Why another zabbix - jvm bridge?
Zapush aims provides a simple way to monitor java processes with Zabbix. Java processes already expose many interesting stats using the Java Management Extensions (JMX) and it's relatively easy to expose more custom stats using JMX. However the "java" way of obtaining these stats remotely requires use of RMI which is typically painful to get through firewalls.
The excellent Zapcat JMX Zabbix Bridge attempts to address this by implementing a zabbix agent emulator inside the java application itself. This works well in many cases, but didn't meet our needs:
- as each instance of zapcat is its own agent, it shows up as a different host in zabbix. This is undesirable.
- zapcat only automatically supports passive polling and we wanted active agents to reduce the load on the zabbix sever.
- zapcat supports trapping but only by adding specific instructions to the monitored application, and uses an old version of the zabbix agent protocol that requires a new socket connection for each stat reported
After writing zapush we discovered that zabbix 2.0 will include a jxm proxy. The source code for this is not available at time of writing so it's difficult to be sure but it is possible that this will make Zapush redundant.
Another interesting tool discovered after writing zapush is jmxtrans which does a lot of the jmx parsing that zapush does, with the intent of pushing that to multiple destinations. This looks like a really promising approach.
What is Zapush?
- is packaged as a war: drop it into a java servlet container, set some system properties, and it pushes all jmx stats from that container to zabbix
- requires zabbix 1.8 or above (it uses the json trap protocol that allows all stats to be sent in a single round trip)
- does not support apps not running in a servlet container
- download a jetty 7 distribution (there's nothing jetty-specific in zapush, but this is the easiest way to try out)
- drop zapush.war into the webapps directory
- start jetty with:
- go to http://localhost:8080/zapush
You should see something like:
Here are the mbeans: java[zapush:JMImplementation:type=MBeanServerDelegate:ImplementationName] (java.lang.String) = "JMX" java[zapush:JMImplementation:type=MBeanServerDelegate:ImplementationVendor] (java.lang.String) = "Sun Microsystems" java[zapush:JMImplementation:type=MBeanServerDelegate:ImplementationVersion] (java.lang.String) = "1.6.0_16-b01" java[zapush:JMImplementation:type=MBeanServerDelegate:MBeanServerId] (java.lang.String) = "gnm40836_1301595946620"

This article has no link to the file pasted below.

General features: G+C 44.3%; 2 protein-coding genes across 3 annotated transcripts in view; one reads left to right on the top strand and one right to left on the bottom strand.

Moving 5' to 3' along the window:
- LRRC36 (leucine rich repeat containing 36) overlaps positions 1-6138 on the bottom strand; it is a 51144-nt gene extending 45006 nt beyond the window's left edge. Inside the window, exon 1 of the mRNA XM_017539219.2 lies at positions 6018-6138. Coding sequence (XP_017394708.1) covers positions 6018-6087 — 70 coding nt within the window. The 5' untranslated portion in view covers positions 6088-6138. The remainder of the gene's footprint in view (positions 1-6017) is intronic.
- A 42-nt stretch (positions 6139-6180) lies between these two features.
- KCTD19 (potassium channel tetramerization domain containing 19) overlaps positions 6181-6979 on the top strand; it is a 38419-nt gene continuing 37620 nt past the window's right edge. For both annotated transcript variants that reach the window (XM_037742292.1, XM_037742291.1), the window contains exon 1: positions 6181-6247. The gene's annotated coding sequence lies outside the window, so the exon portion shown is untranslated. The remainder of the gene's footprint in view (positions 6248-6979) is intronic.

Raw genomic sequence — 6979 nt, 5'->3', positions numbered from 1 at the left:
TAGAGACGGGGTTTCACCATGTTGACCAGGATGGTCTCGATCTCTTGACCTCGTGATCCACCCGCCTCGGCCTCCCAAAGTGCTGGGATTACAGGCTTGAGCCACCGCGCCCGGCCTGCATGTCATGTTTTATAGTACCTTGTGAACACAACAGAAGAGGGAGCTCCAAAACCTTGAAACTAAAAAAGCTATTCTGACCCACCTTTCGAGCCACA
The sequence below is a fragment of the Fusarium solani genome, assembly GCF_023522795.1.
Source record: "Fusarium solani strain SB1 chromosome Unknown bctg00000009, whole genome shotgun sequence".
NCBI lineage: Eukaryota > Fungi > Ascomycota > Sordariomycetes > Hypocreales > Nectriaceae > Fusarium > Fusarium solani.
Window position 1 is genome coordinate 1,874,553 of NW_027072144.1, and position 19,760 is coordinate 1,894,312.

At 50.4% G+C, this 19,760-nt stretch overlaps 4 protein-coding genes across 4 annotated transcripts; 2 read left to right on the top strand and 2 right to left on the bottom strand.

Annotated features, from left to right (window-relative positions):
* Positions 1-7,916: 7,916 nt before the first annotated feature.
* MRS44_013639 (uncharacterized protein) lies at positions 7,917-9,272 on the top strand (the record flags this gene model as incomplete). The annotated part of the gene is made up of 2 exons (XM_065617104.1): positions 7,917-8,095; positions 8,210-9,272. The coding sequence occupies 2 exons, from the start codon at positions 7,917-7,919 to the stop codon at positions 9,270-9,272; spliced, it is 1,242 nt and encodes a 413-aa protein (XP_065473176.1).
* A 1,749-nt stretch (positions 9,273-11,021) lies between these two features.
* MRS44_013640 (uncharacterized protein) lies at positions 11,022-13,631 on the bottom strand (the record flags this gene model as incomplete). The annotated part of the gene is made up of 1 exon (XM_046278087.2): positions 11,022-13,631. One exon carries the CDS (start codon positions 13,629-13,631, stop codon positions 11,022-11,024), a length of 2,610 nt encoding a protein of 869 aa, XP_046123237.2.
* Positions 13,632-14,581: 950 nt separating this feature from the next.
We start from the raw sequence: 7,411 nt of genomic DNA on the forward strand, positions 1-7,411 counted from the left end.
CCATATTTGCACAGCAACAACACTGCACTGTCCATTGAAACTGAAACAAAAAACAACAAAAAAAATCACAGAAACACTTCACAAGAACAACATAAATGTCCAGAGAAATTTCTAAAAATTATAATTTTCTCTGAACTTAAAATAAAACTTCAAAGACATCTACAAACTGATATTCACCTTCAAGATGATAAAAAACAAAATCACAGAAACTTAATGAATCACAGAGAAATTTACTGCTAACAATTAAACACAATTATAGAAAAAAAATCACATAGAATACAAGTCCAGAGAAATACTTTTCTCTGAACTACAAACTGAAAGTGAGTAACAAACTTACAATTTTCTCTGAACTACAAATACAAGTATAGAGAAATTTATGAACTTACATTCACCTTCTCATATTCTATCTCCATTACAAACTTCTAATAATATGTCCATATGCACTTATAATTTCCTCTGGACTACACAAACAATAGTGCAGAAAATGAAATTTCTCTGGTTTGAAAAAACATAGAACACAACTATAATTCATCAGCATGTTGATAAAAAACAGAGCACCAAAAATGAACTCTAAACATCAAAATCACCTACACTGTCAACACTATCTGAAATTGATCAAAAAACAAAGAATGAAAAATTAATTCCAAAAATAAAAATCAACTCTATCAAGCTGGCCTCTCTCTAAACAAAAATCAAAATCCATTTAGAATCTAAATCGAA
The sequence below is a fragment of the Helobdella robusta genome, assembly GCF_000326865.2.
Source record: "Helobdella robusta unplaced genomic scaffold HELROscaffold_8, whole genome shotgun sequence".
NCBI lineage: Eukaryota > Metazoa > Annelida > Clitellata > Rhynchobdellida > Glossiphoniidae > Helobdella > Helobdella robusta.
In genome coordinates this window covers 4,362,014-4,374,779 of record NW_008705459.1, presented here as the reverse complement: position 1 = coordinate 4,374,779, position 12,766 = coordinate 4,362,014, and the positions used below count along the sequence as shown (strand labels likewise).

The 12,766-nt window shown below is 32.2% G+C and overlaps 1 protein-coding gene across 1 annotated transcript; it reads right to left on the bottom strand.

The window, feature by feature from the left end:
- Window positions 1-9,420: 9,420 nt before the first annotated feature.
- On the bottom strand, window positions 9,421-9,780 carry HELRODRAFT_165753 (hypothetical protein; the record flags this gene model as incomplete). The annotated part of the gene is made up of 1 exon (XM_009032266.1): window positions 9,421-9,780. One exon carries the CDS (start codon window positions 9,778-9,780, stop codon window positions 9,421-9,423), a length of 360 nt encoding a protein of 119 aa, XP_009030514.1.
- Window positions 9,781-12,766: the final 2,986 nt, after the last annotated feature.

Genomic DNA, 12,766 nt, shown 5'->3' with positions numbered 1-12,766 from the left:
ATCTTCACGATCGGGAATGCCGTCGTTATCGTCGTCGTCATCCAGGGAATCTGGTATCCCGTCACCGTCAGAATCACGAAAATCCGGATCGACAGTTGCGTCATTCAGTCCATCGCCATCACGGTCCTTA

Each line starts with the name reported to zabbix where:
zapushis the default value for the appname, override with the
JMImplementation:type=MBeanServerDelegate:MBeanServerIdis the gorgeous naming scheme for jmx mbeans
The bit in brackets is the type of the item reported by jmx, for your information only.
The value in quotes is the value that will be reported to zabbix.
Next, in zabbix, set up items to track values for this hostname:
- set the key to the bit in bold on the web page (e.g.
- set the type to "Zabbix trapper"
- and fill in the rest as you wish
Zapush logs to
logs/zapush.log. You should see an entry like:
2011-04-05 15:01:08,852 [Zabbix Trapper] INFO zapush.Sender - success: Processed 1 Failed 200 Total 201 Seconds spent 0.003502
Zapush sent all 201 jmx items (it always sends everything), of which zabbix was able to process 1 successfully, i.e. only one matching item had been set up in zabbix.
Zapush uses system properties for configuration:
|`zabbix.server`||The hostname of the zabbix server or proxy to send data to (mandatory, no default)|
|`zabbix.server.port`||The port to talking to on the zabbix server or proxy (default: 10051)|
|`zabbix.hostname`||The name that zabbix knows this host by (default: java's best effort discovery of the local hostname)|
|`zabbix.appname`||String to include at the start of each key, used when running multiple containers on the same machine (default: zapush)|
|`zabbix.push.interval.secs`||How often to send a trap to zabbix (default: 60)|